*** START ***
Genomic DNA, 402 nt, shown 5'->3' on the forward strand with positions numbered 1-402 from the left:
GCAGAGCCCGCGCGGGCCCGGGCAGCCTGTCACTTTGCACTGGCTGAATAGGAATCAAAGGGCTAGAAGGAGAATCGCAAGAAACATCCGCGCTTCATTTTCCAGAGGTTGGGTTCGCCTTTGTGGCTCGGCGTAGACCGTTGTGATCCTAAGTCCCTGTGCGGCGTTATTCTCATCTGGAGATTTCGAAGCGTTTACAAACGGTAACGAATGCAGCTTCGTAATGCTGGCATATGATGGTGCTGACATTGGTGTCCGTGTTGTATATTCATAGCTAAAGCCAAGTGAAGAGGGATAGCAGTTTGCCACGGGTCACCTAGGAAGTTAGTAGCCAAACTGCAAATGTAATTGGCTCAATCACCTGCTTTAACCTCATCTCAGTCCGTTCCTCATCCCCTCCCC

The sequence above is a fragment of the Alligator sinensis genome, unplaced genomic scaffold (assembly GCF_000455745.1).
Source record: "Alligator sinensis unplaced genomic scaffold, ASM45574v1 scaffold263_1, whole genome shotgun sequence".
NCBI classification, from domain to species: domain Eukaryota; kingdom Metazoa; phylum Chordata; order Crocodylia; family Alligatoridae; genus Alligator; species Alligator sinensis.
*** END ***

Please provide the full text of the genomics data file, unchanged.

Genomic DNA, 402 nt, shown 5'->3' on the forward strand with positions numbered 1-402 from the left:
GCAGAGCCCGCGCGGGCCCGGGCAGCCTGTCACTTTGCACTGGCTGAATAGGAATCAAAGGGCTAGAAGGAGAATCGCAAGAAACATCCGCGCTTCATTTTCCAGAGGTTGGGTTCGCCTTTGTGGCTCGGCGTAGACCGTTGTGATCCTAAGTCCCTGTGCGGCGTTATTCTCATCTGGAGATTTCGAAGCGTTTACAAACGGTAACGAATGCAGCTTCGTAATGCTGGCATATGATGGTGCTGACATTGGTGTCCGTGTTGTATATTCATAGCTAAAGCCAAGTGAAGAGGGATAGCAGTTTGCCACGGGTCACCTAGGAAGTTAGTAGCCAAACTGCAAATGTAATTGGCTCAATCACCTGCTTTAACCTCATCTCAGTCCGTTCCTCATCCCCTCCCC

The sequence above is a fragment of the Alligator sinensis genome, unplaced genomic scaffold (assembly GCF_000455745.1).
Source record: "Alligator sinensis unplaced genomic scaffold, ASM45574v1 scaffold263_1, whole genome shotgun sequence".
NCBI classification, from domain to species: domain Eukaryota; kingdom Metazoa; phylum Chordata; order Crocodylia; family Alligatoridae; genus Alligator; species Alligator sinensis.